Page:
Chris Taylor was born on August 29, 1990, to a virgin mother under a blood moon in a blanket of snow. It was the first day of the Egyptian God Thoth, the feast day of the beheading of John the Baptist. More than those things, it was the Birthday of Chris Taylor. The winds died that night, owls abandoned their hunts and dreamed indistinct colors, and the cattle sang in a strange skittish dirge, presaging the leather gloves they would someday become. Madmen looked at their hands with momentary lucidity, remembering their mistakes, and wept.
We know little of Chris Taylor. We know that as a youth, he spent his days throwing pinecones at stop signs, striking them from hundreds of yards away with a throwing motion like a butterfly stroke. We know that the other kindergarteners envied his full beard, and dared not speak to him directly, referring to him as "the wolf." He did not speak, because he hadn’t yet decided what to say. We know that he singlehandedly rendered the lawn dart illegal, that he once threw a stick like a javelin that embedded into the ground and could not be removed by grown men.
We know that Chris Taylor went away. As an adolescent he would shake a man’s hand and, as they looked in his clear blue eyes, they saw in him the masculinity they could never approach. Horses threw their riders at the mere mention of his name. People feared him, feared themselves. And so he left them to bring them peace, left his mother and the promises of public education, turned and walked directly due west, through the backyards of strangers and across highways. No one dared disturb him.
Chris Taylor wandered the foothills of the Appalachians wrestling the bears and, in his darker hours, the trees themselves, hunting for a definition for himself. Occasionally he would re-emerge, to trade honeycombs for clothing or to demolish the small town of Brownsburg, VA, beating the concrete to sand with his gnarled fists. Even in the tensest moments of his destruction and rage, his pale eyes stared forward at nothing, as if he were working in a world no one else could see. Neighboring towns began to leave out offerings, plates of pancakes or Jansport backpacks, but he ignored them all, trudging through the streets in the twilight like a deathless sentry, searching.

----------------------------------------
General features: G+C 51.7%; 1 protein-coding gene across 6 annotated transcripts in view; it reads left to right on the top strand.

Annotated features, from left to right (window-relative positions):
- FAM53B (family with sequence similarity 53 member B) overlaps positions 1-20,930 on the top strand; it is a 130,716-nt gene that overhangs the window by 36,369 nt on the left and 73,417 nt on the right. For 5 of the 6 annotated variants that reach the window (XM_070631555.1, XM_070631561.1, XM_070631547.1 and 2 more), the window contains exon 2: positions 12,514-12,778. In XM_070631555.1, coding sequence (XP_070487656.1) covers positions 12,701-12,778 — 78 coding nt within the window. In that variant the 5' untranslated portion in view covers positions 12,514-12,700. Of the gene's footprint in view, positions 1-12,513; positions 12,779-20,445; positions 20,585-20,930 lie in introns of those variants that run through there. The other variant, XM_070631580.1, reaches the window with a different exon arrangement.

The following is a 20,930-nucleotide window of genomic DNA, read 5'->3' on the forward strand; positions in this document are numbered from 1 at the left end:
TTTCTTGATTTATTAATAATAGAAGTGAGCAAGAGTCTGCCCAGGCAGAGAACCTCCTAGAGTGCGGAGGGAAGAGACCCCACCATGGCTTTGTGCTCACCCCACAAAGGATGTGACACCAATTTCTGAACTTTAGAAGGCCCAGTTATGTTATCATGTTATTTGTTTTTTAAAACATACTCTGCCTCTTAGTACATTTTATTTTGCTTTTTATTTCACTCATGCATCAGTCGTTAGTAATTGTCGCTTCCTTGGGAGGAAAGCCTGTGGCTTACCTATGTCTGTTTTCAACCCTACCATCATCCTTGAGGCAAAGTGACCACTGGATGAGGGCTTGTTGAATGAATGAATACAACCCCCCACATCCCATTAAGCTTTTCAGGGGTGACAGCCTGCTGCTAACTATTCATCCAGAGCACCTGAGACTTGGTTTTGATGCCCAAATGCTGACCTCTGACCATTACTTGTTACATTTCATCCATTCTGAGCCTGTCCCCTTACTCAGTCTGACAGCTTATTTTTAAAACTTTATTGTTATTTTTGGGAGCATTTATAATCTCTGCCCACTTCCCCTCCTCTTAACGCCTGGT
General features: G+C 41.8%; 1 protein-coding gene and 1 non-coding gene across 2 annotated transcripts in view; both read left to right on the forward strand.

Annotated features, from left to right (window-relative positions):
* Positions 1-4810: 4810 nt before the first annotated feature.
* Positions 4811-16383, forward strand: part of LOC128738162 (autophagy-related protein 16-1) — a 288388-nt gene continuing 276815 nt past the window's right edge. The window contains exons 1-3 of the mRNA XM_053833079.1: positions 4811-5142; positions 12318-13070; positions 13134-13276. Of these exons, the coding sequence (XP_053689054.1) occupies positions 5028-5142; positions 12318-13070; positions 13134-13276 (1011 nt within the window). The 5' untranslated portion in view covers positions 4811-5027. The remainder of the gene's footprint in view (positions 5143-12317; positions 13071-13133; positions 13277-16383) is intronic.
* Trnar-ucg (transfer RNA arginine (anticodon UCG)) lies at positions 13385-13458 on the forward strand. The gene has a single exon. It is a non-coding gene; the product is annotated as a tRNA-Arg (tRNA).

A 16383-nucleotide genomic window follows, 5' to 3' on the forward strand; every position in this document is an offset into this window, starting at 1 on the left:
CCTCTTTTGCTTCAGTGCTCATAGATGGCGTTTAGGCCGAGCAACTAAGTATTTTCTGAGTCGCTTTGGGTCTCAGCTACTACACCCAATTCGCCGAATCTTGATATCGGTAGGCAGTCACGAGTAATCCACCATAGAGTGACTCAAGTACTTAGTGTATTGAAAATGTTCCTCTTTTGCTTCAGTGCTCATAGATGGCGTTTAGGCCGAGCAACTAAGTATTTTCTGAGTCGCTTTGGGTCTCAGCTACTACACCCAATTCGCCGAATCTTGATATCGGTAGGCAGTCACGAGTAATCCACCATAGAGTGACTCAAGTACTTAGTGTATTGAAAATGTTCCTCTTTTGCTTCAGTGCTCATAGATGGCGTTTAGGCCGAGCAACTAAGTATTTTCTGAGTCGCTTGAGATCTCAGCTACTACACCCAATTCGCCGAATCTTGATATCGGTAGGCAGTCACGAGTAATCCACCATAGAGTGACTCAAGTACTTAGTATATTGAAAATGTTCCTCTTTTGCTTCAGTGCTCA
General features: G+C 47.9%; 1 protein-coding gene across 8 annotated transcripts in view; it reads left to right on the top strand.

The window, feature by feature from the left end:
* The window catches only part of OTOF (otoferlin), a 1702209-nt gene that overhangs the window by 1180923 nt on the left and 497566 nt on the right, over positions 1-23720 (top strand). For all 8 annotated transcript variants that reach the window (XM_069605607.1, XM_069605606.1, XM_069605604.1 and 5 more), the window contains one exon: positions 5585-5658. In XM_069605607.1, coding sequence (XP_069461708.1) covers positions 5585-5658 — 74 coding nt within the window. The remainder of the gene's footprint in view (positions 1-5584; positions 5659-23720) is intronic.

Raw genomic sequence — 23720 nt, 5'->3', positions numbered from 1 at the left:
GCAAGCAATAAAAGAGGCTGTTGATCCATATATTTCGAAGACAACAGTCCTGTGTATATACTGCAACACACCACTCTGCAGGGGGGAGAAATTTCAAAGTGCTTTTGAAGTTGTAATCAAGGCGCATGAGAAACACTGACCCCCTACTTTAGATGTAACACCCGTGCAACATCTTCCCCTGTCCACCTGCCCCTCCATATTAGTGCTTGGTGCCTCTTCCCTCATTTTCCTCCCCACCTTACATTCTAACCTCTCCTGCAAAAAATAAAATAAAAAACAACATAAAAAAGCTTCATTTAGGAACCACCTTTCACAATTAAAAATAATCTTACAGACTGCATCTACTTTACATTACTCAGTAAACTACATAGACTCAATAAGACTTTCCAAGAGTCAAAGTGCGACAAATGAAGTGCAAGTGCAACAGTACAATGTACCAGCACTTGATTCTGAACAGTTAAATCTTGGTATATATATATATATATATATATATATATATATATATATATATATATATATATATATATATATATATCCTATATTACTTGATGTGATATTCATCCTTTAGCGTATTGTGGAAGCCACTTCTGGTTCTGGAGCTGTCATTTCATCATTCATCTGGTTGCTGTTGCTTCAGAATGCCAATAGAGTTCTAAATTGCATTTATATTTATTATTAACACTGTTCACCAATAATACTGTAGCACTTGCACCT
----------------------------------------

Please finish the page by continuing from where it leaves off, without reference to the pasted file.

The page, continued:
His appearances grow more rare, until he retreated deep into the mountains. In silent rage, he threw pinecones and hit trees with sticks, and then hit the pinecones with the sticks. As the they rolled along the soft forest floor, between the trees, a feeling of rightness washed over him. Finally he understood what it was to be Chris Taylor. He stitched stirrups out of the fibers of moss, broke his hamate bones in anticipation, and resurrected himself.
This is all conjecture, of course; we cannot know what happened there, or what he whispered to himself on those cold nights, chasing squirrels to stay warm. We know that he left the world a boy, and returned a shortstop, wielding a bat he whittled from a tree he strangled himself, and wearing a glove tanned from the hides of owls snatched from midair. At the bus station, the young clerk stared up at him through the glass, like the old days, but with something new hidden in his wide eyes.
Chris Taylor said hello, then emptying the contents of an owl gizzard into the tray, purchased a ticket to the big leagues.